Memorandum by the Chief of the Division of Western European Affairs (Moffat)
The Swiss Minister called on Mr. Sayre this morning. He came to confirm the news he had given over the telephone that in order to show its good will the Swiss Government had withdrawn its declaration of quotas for next year and pledged itself to keep the present quotas pending negotiations and at least up to the completion of the trimester in which negotiations might possibly break down. Mr. Sayre said that he assumed that this applied to all quotas and not merely to automobiles. The Minister confirmed this saying that his telegram to which he had just received a reply was not limited to automobiles but covered all forms of American imports.
The Minister then brought up the question of the time for negotiations. Mr. Sayre explained the program in which we were engaged, the number of committees we had working, the number of men who were being driven day and night. He agreed that we would hurry things along and agreed to set as a goal the exchange of desiderata for the month of December. The Minister thought this was very slow, particularly in view of the fact that Switzerland had yielded to our wishes in the quota matter. He was afraid that the Swiss Government would feel that having obtained an advantage, we wished to push it further by delaying conversations to take advantage of a situation that had been stabilized in our interest. It finally became clear, however, that if we would give public announcement of the intent to negotiate with Switzerland during the month of October, the Swiss Government would be able to make out a good case to its public.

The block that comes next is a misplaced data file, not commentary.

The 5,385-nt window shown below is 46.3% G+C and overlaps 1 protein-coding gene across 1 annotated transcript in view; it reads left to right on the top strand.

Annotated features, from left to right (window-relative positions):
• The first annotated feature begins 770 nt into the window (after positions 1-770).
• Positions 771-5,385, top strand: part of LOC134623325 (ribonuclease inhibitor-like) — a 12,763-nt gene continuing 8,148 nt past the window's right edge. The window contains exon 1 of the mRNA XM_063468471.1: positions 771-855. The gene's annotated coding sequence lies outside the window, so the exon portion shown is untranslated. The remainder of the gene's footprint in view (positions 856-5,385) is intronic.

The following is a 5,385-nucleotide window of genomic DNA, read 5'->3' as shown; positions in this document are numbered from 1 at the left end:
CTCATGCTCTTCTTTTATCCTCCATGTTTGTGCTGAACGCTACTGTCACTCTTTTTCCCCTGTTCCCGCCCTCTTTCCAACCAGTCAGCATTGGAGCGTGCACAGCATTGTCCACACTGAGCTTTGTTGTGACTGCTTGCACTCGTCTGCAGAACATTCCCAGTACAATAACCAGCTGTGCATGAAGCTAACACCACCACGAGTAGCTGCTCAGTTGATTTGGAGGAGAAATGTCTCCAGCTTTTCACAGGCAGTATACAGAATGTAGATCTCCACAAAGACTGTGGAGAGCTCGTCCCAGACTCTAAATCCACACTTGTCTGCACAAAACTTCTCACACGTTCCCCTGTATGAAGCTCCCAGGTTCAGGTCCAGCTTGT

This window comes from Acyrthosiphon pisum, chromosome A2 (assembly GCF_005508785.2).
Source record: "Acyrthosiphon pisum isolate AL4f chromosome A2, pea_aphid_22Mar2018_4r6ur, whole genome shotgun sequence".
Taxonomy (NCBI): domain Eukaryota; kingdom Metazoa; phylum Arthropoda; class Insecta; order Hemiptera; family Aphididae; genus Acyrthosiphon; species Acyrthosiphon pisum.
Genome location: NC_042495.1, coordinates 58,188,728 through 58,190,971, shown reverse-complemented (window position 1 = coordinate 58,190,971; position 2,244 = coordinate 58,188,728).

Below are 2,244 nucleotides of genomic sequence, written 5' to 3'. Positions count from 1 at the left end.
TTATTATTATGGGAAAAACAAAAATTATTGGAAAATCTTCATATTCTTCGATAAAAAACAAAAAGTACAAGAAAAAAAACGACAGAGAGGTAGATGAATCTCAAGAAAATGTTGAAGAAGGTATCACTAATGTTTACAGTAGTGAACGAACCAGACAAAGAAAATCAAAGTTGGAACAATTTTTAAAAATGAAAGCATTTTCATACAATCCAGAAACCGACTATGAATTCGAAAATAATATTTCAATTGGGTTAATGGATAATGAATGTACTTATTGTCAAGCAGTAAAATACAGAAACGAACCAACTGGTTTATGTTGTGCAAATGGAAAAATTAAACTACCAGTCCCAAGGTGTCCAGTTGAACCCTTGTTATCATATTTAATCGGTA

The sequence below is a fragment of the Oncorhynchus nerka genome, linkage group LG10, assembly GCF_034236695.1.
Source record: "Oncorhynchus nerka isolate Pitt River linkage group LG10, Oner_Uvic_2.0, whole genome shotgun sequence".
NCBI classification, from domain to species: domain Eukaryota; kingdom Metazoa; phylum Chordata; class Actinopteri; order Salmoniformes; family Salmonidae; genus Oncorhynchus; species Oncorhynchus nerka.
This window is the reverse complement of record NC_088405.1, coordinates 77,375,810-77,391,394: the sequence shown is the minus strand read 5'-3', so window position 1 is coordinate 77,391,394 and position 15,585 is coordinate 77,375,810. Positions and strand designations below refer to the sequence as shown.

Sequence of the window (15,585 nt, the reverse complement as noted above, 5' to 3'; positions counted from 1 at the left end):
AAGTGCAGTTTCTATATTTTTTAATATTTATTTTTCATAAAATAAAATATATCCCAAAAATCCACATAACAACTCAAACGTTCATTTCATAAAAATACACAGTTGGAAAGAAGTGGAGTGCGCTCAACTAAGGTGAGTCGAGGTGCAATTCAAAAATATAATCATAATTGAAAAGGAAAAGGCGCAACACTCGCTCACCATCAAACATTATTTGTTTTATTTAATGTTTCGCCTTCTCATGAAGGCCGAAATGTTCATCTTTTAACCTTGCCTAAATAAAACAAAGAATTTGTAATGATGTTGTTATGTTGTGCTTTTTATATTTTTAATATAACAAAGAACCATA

With regard to the locus of negotiations, Mr. Peter once again indicated the virtual impossibility for Switzerland to carry them on in Washington. Mr. Sayre replied that we were almost in the same situation with regard to carrying them on in Berne. In other words, we did not have sufficient trained personnel to send abroad for individual negotiations. Further, the negotiations were part of a large program and if we should agree to hold any one set of negotiations abroad, we would be placed at a disadvantage in refusing the same request from others. What Mr. Sayre had hoped was that we could exchange desiderata and advance a considerable way on the path of [Page 740] negotiation through the normal channels of diplomacy, and that at the end we might persuade Mr. Stucki4 to make a brief trip over here. We realized that his time would be short but we could undertake to put all the forces of the Department to work to hurry things through. We would like this not only in connection with the trade promotion work but we would like Mr. Stucki to see through personal observation the working of our economic system and to make the acquaintance of our leading exponents of economic, financial and commercial thought. Mr. Peter said that Mr. Stucki had been here recently but Mr. Moffat reminded him that this was before the change of Administration which had so completely altered the situation from the three angles we had mentioned. Mr. Peter then said that as far as he was concerned, we would leave the question open and revert to it at a later date.
- Walter Stucki, Chief of the Commercial Division of the Federal Department of Public Economy of Switzerland.↩